Managing Your Portfolio For Orderly Growth, And No UlcersChip Norton
No one would be surprised if your blood pressure weren't swinging wildly as your mutual funds bounce around in the current turbulent stock market. Fortunately you can do something about that. Maybe it's time to look at an investment strategy that aims at stability over big capital gains.
One way to achieve this goal is to assemble a portfolio of money market, high-income bond, and balanced mutual funds. While its performance won't knock your socks off, the portfolio--we'll call it Slow and Steady--still offers reasonable current income and retains some exposure to the equity market for the day when stocks return to favor. The four funds that make up the portfolio have also turned in steady returns, with low volatility, over the past three years (table).
Let's start by putting 20% of your Slow and Steady portfolio into the money market fund. It will act as the anchor for the income portion of your asset allocation. Since money funds' net asset values don't fluctuate, the principal value of this part of the portfolio will remain intact. Even if the market falls, this fund will hold its value and provide solid income. My favorite is Vanguard Money Market Reserves Prime Fund because it is waiving expenses and is extremely well-managed. The fund has a current yield of 5.28%, one of the highest available.
For even greater income and a chance at appreciation if yields continue to fall, invest the next 20% of the portfolio in a high-income bond fund. I like Vanguard Fixed Income High Yield Corporate. It currently has a 12-month yield of 8.74%, and manager Earl McEvoy is steering clear of lower-quality junk debt, arguing that their higher yields don't justify their credit risk. In the last three years, the fund has averaged a 9.25% total return. Its standard deviation, a measure of the volatility of the fund's returns, is a comfortably low 4.4% and is a quarter of that of the Standard & Poor's 500-stock index.
SPLIT DECISION. One of my favorite all-weather fund groups is balanced funds, and that's where the remaining 60% of your assets should go. Balanced funds split their holdings between stocks--typically 60% of total assets--and bonds--the remaining 40%. The bonds add stability, while the equities provide total return. In down markets, these funds hold up very well, while in rising markets, you still get equity exposure. Having 60% of your portfolio in these funds will orient you toward conservative growth.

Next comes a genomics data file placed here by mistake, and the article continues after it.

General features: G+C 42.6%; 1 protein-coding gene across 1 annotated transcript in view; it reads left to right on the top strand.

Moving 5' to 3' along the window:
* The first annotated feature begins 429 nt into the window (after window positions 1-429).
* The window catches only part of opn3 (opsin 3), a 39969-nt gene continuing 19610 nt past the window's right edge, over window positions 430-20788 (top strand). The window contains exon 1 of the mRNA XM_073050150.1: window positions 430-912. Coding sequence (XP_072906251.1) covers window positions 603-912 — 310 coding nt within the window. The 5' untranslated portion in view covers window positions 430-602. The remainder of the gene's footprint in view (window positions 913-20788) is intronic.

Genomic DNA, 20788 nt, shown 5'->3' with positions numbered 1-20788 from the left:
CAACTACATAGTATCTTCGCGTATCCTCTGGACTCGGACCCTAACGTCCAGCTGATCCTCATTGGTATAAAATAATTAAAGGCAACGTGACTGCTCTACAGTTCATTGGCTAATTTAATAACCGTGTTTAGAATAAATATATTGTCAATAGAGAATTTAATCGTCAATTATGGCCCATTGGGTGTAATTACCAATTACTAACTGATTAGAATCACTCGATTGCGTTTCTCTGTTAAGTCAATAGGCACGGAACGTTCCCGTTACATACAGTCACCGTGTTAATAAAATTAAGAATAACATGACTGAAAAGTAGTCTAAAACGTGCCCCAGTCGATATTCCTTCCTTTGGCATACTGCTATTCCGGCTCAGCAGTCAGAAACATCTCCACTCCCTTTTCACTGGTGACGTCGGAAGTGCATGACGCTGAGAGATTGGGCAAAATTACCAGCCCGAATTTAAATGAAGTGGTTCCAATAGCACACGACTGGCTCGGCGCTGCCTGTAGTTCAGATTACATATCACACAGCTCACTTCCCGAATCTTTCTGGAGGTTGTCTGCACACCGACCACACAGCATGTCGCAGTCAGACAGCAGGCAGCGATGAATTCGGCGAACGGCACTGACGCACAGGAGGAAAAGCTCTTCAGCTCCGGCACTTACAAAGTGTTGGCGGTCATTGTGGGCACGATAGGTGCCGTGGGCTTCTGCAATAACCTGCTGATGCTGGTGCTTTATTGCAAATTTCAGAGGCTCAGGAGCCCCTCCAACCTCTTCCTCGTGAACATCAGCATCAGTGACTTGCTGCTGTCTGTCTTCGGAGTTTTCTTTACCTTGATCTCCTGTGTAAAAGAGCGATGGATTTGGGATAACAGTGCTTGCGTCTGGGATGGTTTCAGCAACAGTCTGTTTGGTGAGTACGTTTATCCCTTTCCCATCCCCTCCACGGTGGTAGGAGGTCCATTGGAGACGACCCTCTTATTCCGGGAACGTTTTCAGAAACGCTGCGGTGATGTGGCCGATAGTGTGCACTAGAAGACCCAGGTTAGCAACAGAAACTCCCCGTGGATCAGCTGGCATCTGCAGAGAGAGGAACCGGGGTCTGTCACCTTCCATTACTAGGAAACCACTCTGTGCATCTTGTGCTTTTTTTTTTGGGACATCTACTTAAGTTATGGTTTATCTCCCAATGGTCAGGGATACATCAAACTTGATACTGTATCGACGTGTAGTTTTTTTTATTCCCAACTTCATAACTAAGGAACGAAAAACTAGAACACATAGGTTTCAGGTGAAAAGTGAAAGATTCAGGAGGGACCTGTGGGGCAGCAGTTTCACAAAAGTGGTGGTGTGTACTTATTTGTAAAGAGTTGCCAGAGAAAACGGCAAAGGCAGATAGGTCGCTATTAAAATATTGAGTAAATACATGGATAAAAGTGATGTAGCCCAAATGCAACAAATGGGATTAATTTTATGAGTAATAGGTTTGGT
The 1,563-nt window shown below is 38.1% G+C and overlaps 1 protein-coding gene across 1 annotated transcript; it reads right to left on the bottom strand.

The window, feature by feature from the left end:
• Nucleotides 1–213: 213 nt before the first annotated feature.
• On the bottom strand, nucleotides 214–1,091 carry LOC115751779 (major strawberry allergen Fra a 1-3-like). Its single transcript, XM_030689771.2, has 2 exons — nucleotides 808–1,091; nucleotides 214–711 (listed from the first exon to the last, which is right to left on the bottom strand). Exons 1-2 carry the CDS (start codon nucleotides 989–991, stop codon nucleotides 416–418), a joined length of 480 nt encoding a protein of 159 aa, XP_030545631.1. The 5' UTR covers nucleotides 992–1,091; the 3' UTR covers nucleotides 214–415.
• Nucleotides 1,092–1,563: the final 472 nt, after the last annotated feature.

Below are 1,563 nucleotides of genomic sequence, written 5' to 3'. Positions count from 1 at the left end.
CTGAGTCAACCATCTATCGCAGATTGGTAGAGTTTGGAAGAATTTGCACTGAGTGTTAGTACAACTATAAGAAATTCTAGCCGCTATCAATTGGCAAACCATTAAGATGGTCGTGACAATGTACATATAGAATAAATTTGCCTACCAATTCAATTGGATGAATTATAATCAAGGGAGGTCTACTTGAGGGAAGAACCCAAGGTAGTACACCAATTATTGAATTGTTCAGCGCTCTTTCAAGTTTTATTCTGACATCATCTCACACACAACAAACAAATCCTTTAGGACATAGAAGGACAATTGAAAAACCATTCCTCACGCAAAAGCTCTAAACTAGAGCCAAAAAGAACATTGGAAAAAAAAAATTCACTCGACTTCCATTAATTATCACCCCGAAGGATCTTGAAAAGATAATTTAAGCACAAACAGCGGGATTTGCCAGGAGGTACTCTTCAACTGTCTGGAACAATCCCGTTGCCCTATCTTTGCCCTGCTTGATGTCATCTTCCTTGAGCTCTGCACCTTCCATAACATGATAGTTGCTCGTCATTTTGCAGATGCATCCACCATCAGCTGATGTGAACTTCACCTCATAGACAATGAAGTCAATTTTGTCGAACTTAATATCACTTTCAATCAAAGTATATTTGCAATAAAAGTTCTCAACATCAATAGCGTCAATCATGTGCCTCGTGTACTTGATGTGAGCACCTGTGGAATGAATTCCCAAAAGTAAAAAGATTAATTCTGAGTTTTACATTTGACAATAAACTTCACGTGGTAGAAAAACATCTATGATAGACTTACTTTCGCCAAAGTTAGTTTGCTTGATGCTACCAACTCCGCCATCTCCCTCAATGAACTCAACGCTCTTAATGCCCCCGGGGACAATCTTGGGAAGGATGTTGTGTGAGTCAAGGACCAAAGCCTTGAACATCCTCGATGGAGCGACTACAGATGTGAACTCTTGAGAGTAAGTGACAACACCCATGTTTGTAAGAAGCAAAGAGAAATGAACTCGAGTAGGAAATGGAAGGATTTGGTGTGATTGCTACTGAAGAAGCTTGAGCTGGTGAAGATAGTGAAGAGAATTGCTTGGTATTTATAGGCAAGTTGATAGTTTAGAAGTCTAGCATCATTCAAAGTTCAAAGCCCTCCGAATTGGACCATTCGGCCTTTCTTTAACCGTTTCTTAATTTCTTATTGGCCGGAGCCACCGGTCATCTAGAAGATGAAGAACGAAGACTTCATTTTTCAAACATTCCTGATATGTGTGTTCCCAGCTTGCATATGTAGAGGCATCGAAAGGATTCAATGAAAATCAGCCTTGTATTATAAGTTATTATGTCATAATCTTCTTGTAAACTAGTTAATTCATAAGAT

My choices for balanced funds are Vanguard/Wellesley Income and Invesco Balanced. Vanguard/Wellesley focuses on high-quality bonds and big-cap equities paying high dividends and has a yield of more than 5%. Vanguard/Wellesley has also scored a tidy average total annual return of 13.72% in the last three years. Its standard deviation is 7.6%.
Invesco Balanced, meanwhile, has had a total average annual return in the last three years of 15.3%, with a standard deviation of 10.9%. Managers Charles Mayer and Jerry Paul currently favor defensive consumer stocks, including retailers. They also are partial to electric utility debt. But they say they're not anxious to dive into 30-year U.S. Treasuries unless their yield climbs back to 6.25%, roughly a percentage point above where they're trading at now.
The combination of a money fund, high income bond fund, and two balanced funds produces a current average portfolio yield of just over 5%. This is about equal to the yield on the average taxable money market fund but about 3.5 times the yield on the S&P 500. The combination would have achieved an annualized total return of 11.6% over the last three years, with a standard deviation of about 6.4%. The way the stock market is right now, you shouldn't count on returns of that order continuing. But this portfolio gives you plenty of cushion against further Wall Street volatility.